Opioid settlement money is meant to fight addiction. Kansas gives a lot of it to police | KCUR

As millions of dollars flow into the state of Kansas from opioid settlement funds, local and statewide groups are vying for that money to address the growing opioid crisis in their communities.

The money is part of national legal settlements against prescription opioid makers, distributors and pharmacies. The state of Kansas expects to receive more than $340 million over the next 18 years.

In the Kansas Fights Addiction Act, which created a board to decide where the money goes, the use of the funds are outlined for prevention, reduction, treatment and mitigation of the effects of substance misuse and addiction.

This year, the KFA board – through the Kansas Attorney General’s office – allocated $10 million for prevention and treatment programs.

Hundreds of thousands of dollars went to state and local law enforcement agencies despite increasing calls nationally against law enforcement receiving those funds.

“Law enforcement by the nature of what they do, got to always be at the forefront,” KFA Board Chair Pat George said.

“So we’d rather work with them and try to … like we will with everyone involved here, steer them in a direction that’s scientifically proven to be more helpful to curbing the tide.”

A recent letter from the Open Society Policy Center outlines several ways settlement funds should be spent. It also advises where money should not be spent – including law enforcement efforts that advocates say haven’t worked for decades.

“More policing is not the answer to the overdose crisis,” the letter reads. “Law enforcement may undermine public health programs, for example by confiscating sterile drug use equipment and naloxone, thereby putting people at greater risk of infectious diseases and overdose.”

The Kansas Bureau of Investigation received $110,000 in settlement money to expand its joint fentanyl impact team. The KBI is overseen by the attorney general’s office, led by Kris Kobach.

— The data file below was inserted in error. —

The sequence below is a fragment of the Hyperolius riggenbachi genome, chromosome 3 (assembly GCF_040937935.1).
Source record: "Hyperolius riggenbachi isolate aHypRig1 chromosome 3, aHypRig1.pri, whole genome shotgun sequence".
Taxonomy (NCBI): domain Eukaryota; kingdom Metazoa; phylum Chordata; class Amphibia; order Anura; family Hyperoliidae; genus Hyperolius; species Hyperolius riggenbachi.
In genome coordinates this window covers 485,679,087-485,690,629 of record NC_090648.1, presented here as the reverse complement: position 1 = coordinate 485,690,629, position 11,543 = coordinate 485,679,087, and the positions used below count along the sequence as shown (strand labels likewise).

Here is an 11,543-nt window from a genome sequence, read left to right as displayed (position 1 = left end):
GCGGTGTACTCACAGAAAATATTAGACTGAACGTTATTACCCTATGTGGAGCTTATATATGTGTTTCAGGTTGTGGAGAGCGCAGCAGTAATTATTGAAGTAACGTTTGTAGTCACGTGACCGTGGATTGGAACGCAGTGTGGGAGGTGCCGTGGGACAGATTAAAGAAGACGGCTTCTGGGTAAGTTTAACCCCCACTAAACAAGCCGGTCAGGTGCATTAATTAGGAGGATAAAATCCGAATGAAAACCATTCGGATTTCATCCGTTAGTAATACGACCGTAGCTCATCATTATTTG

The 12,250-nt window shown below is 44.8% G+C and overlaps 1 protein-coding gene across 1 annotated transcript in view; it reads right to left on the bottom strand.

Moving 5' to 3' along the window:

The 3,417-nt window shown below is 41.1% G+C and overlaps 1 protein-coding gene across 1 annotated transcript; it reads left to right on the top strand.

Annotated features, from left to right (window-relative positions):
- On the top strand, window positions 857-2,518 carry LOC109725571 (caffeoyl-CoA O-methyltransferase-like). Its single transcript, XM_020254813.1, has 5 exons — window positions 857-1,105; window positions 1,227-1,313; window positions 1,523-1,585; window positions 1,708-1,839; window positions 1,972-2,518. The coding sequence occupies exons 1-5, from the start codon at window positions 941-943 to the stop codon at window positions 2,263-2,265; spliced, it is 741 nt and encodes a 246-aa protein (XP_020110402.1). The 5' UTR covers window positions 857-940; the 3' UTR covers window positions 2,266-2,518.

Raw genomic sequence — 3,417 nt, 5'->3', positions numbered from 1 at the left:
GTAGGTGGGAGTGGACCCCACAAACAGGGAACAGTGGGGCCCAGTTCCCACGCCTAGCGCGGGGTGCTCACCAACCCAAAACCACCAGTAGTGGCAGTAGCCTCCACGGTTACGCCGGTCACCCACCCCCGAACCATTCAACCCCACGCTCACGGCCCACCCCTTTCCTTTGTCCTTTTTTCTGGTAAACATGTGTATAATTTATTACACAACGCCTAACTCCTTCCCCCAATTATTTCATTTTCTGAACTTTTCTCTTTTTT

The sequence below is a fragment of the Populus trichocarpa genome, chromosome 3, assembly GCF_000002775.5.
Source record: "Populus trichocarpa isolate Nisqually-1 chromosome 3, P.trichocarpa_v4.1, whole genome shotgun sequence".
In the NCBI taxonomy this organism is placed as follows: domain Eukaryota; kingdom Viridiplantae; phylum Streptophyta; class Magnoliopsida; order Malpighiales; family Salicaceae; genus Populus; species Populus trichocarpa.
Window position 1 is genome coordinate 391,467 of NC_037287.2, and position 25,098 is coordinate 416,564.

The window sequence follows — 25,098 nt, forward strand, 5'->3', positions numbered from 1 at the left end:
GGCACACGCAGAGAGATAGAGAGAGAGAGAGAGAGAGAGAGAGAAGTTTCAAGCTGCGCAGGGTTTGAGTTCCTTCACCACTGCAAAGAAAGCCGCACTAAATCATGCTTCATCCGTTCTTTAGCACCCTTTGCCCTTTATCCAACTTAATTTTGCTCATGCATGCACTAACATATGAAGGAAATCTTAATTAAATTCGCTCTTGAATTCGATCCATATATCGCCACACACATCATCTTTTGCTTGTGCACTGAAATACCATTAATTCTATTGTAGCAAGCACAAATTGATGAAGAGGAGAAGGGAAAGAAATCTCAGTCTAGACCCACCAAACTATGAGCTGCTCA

The team, which includes the Kansas Highway Patrol, targets people in the illicit drug market.

The Highway Patrol received about $186,000 to buy fingerprint readers and TruNarc Devices, which law enforcement says helps identify substances during investigations. The devices cost almost $25,000 a piece.

The two agencies are among several Kansas law enforcement organizations that received settlement funds meant to abate the ongoing opioid crisis.

“I would say the law enforcement piece was probably one of the biggest conversations the board had about whether or not and how to award funds properly,” Kansas Assistant Attorney General Chris Teters said.

“One of the things the statute requires is that we consider science and data driven approaches to make certain that there’s actually evidence-backed approaches to how these funds are being distributed because we can’t just continue to do the same things that we’ve done and hope for different results.”

While the attorney general’s office said it’s considering evidence-backed approaches to addressing the opioid crisis, academics and researchers across the nation have advised boards – like Kansas Fights Addiction Board – to not award money to law enforcement agencies.